Both When Worlds Collide and 2012 subscribe to the hail-fellow-well-met view of humanity: that we will (for the most part) behave virtuously and pull together for the common good, in an effort to save as many people  and as much of our way of life  as possible.

This may be naively optimistic, but it's a helluva lot more entertaining and gratifying than the bleak, every-cannibal-for-himself attitude on display in the upcoming adaptation of Cormac McCarthy's The Road.

2012 takes its premise from the pseudo-scientific twaddle currently making the rounds, about how the Mayans supposedly predicted a massive celestial event  an alignment of planets and our sun that takes place only once every hundreds of thousands of years  that will destroy life as we know it on Earth.

Translations being what they are, calmer heads tend to believe (if they address this nonsense at all) that the Mayans simply recognized that, as of 2012, it would be time to flip the page and start a new calendar. But hey, that would take all the fun away from the conspiracy wingnuts who stand on street corners and carry those cardboard signs proclaiming that "The end of the world is near" ... a phenomenon that this film acknowledges with a good laugh.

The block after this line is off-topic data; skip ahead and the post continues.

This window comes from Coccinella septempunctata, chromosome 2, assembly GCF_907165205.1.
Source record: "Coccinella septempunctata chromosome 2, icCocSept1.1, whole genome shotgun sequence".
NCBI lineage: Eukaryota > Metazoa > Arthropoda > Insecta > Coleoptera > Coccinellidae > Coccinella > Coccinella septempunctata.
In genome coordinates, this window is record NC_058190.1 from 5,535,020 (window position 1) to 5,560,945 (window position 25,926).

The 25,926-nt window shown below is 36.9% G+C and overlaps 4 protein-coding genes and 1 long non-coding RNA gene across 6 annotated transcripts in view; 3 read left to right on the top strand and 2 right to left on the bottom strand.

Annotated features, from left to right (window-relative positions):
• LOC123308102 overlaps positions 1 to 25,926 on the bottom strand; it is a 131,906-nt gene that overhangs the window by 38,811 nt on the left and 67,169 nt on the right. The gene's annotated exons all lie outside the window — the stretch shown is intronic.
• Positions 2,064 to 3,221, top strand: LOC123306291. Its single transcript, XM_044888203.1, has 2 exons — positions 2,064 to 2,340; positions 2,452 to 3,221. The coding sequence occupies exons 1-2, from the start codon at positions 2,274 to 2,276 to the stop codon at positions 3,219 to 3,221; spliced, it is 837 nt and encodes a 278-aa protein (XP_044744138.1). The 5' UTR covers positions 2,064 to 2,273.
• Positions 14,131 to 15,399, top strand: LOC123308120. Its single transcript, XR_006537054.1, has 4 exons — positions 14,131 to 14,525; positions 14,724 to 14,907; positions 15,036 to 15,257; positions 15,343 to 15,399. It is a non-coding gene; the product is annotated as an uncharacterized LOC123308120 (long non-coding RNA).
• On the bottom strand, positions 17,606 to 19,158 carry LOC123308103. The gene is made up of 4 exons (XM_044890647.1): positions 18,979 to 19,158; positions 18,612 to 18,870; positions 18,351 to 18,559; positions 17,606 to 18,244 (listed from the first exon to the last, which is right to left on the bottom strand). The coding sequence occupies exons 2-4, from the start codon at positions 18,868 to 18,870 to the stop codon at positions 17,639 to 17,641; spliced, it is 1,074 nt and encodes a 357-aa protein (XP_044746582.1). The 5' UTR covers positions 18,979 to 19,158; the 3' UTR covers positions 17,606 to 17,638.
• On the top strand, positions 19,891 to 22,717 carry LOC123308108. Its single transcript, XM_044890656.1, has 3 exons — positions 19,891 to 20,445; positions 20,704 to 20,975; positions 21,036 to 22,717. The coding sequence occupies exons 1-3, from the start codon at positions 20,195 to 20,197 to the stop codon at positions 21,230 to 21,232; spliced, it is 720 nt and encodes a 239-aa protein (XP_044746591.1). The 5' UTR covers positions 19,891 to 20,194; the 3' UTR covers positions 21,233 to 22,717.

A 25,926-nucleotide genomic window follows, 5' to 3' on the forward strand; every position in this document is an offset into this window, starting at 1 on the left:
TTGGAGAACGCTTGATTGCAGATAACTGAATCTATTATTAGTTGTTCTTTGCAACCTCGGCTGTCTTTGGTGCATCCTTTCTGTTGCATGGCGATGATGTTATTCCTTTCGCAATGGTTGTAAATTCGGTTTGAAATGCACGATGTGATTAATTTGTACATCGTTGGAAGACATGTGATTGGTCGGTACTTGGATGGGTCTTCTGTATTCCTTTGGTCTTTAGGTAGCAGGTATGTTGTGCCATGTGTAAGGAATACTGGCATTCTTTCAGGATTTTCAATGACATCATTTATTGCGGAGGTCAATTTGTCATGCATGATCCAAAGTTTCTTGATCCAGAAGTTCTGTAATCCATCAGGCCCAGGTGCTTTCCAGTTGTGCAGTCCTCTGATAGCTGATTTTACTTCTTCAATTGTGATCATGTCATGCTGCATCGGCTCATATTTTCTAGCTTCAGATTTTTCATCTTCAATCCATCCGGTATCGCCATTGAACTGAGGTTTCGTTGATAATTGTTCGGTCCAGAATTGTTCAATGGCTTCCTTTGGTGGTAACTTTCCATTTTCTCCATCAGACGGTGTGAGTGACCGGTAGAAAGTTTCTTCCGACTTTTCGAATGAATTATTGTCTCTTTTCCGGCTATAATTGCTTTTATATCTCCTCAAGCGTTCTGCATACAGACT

John Cusack is properly plucky as our primary hero: the amazingly courageous and resourceful Jackson Curtis, a failed novelist whose sole hardcover sale  Farewell Atlantis  idealistically dealt with just this sort of end-of-days crisis. (Emmerich undoubtedly wishes us to view this as "dramatic irony." We'll call it a cute gimmick and let it go at that.)

Jackson is estranged, separated or divorced from his wife, Kate (Amanda Peet); the specifics are irrelevant. On this average weekend, he stops by her house to collect their two young children  Noah (Liam James) and Lilly (Morgan Lily)  for an overnight camping trip in Yellowstone National Park.

Jackson exchanges a few politely barbed glances with Kate's new boyfriend, Gordon (Thomas McCarthy): just enough to cue us that these two men will Bond As Brothers before too long.

The trip to Yellowstone proves unsettling; a former lake has transformed into a bubbling, scalding hot spring, and a local conspiracy theorist  Charlie Frost, wonderfully overplayed by Woody Harrelson in manic mode  broadcasts rather unsettling accusations about government cover-ups, secret maps, massive evacuation plans and worldwide catastrophe.